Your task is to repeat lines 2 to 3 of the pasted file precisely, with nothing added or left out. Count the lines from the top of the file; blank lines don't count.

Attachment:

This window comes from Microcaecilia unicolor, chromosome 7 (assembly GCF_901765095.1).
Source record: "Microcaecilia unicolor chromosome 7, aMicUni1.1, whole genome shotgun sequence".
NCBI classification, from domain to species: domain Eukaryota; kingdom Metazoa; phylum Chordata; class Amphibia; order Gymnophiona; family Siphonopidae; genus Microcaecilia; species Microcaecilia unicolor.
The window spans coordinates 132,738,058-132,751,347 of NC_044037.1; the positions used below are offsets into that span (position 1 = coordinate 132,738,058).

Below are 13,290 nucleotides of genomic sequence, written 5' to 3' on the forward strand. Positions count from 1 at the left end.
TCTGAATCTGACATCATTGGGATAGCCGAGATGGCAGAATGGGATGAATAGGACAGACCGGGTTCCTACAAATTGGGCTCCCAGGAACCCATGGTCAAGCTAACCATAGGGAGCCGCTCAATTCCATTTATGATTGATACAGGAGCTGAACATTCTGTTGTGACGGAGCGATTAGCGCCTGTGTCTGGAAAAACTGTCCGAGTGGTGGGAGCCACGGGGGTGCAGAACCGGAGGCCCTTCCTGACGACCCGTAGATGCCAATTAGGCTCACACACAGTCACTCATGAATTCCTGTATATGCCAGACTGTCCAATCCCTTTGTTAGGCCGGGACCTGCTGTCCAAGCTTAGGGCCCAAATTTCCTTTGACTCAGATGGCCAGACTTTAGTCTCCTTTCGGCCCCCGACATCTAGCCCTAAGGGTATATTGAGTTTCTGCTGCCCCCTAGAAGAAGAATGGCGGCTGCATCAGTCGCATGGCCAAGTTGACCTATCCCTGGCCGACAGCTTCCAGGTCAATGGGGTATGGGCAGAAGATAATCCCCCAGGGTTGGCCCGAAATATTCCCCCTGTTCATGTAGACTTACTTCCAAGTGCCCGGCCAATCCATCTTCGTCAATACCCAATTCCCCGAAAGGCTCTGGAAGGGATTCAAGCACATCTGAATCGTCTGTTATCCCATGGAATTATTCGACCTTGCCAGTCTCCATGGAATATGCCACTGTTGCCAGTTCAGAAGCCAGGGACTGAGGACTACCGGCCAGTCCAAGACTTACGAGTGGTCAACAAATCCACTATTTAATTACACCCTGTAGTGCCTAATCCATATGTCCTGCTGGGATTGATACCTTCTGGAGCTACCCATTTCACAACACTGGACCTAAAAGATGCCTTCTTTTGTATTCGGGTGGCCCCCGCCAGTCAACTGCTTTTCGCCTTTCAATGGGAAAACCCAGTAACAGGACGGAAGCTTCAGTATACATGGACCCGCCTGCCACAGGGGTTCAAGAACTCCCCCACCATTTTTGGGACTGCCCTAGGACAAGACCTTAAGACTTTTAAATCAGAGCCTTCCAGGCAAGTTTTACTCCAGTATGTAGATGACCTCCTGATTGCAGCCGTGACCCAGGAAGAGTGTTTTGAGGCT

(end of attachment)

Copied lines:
Source record: "Microcaecilia unicolor chromosome 7, aMicUni1.1, whole genome shotgun sequence".
NCBI classification, from domain to species: domain Eukaryota; kingdom Metazoa; phylum Chordata; class Amphibia; order Gymnophiona; family Siphonopidae; genus Microcaecilia; species Microcaecilia unicolor.